American journalist Richard Engel, and his wife, Mary Forrest, lost their young son to a rare disease. Despite the couple losing their child at a relatively young age, they are comforted knowing that his passing would save other people’s lives.

NBC News Chief Foreign Correspondent Richard Engel paid tribute to his late beloved son, Henry, on his seventh birthday.

The father of one thanked people on Twitter on September 29, 2022, for their comforting words during his time of grief. He revealed that some also helped by donating for medical research for the syndrome that took his son’s life:

“A big thank you to everyone who sent kind and thoughtful messages. Happy Birthday, Binks (our nickname).”

Despite his son passing away, Engel can be proud of him forever as his “Binks” literally changed the world.

In May 2015, Page Six reported that the doting dad tied the knot with television producer Mary Forrest, who was expecting their first child. The couple wed in New York in an intimate civil ceremony at City Hall.

“So happy. I just got married to @MaryKForrest. My long-time love and girlfriend,” Engel wrote on Twitter at the time. The lovebirds had met five years prior on “The Martha Stewart Show,” where Engel was a guest and Forrest, the TV series producer.

The outlet revealed that they would be hosting a small cocktail party for their family and close friends at the time of the newlyweds’ wedding. The publication also reported the pair were expecting a baby boy. Soon their child was born but under unusual circumstances. Per People, the new parents noticed something wrong with their infant son shortly after birth.

Though Forrest had an uncomplicated pregnancy, her child struggled with breastfeeding, gaining weight, and sucking on a bottle. Within six months, she and her husband observed that their newborn was missing milestones, such as being able to sit unassisted or grasping objects.

Engel said he and his wife believed that their son was merely a “late bloomer” because of the known fact that girls develop faster compared to boys:

“We thought there was still a chance that he was just a late bloomer. That he was going to snap out of it.”

However, by 18 months, Henry was not sitting, standing, or walking. Moreover, he had not developed any language, and as a resort, his parents decided to opt for genetic testing.

It took six months for Engel and Forrest to find out what was wrong with their son. The broadcaster admitted that he was not ready for the news they received. The couple learned their child had Rett Syndrome, which rarely occurs in boys. Per the Texas Children’s website, the disorder is considered deadly when detected in boys.

This rare genetic neurological disorder leads to severe cognitive and physical impairments. Henry had a mutation in his MECP2 gene, which caused the syndrome, a disease typically affecting girls following their first birthday.

It dawned on Engel what his son’s future would look like, and the likely possibilities left him gutted. He said he began to “mourn” what Henry would not be able to accomplish as he grew up:

“My son is probably not going to walk, probably not going to speak, probably not going to have any mental capacity beyond the level of a 2-year-old.”

Four months after receiving the heart-rendering news, Engel and Forest shared that they had made peace with their grief and sought every available form of physical therapy to help their son. The couple made proactive plans for the near future as Henry would need full-time care.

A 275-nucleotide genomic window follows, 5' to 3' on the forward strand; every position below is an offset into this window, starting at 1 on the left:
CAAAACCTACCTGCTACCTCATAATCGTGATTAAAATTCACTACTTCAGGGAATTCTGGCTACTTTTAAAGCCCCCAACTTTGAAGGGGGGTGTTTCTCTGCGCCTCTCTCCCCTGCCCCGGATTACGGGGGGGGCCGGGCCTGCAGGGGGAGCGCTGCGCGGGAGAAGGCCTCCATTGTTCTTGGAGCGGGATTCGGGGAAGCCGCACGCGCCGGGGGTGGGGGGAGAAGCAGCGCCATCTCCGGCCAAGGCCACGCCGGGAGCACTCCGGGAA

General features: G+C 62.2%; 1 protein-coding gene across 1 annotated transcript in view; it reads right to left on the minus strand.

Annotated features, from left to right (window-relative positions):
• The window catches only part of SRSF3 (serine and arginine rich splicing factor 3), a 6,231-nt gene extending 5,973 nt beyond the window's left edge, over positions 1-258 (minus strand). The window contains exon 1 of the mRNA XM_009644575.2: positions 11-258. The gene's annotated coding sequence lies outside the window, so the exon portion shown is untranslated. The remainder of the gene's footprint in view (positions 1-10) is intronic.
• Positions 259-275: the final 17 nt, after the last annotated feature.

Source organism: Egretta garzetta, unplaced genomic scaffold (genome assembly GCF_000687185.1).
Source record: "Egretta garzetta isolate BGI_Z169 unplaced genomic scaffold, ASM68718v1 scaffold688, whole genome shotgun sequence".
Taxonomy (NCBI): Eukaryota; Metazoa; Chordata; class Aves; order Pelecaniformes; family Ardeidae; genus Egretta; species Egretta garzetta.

Although there was no cure for Henry’s condition, his parents never lost hope. Engel and Forrest, an Emmy Award winner, engaged their son in several forms of physical therapy weekly to assist him in advancing cognitively and physically.

Fortunately, the youngster made significant progress, and his mother revealed to People in January 2018 that they had “practiced” many times to eventually reach that stage. The mother doting mom also noted that they were not expecting massive changes after that:

“I think we practiced that a thousand times. Anything is good as long as it’s progress.”

Even though Henry could respond to therapy exercises, he sadly passed away. Engel, a New York native, revealed the devastating news on Twitter on August 22, 2022, alongside a photo of his smiling son:

“Our beloved son Henry passed away. We always surround him with love, and he returned it, and so much more.”

Regardless of losing his life, Henry became a hero as, because of him, people now have hope to cure the disorder he had with the use of his cells. The author disclosed on social media, just a few weeks after Henry died that researchers were “making amazing progress to help cure RETT Syndrome” to prevent other people from getting the disease.

According to Texas Children’s website, Engel and Forrest first went to the Texas Children’s Hospital’s Duncan Neurological Research Institute (Duncan NRI) in 2018.

Since the family visited the facility, Henry’s mutation has been studied by Dr. Huda Zoghbi, who discovered that MECP2 mutations cause Rett Syndrome.

To honor the youngster’s memory, Dr. Zoghbi, the founding director of the Duncan NRI, said the institution would continue to do its best to “develop treatments” for Rett Syndrome.

The medical professional described Henry as a “special” kid whose unique eyes “stole” her “heart” from the day she first met him. The Lebanese professor stated that Henry fought a good fight and had significantly impacted the research team to ultimately work harder to find a cure for the condition.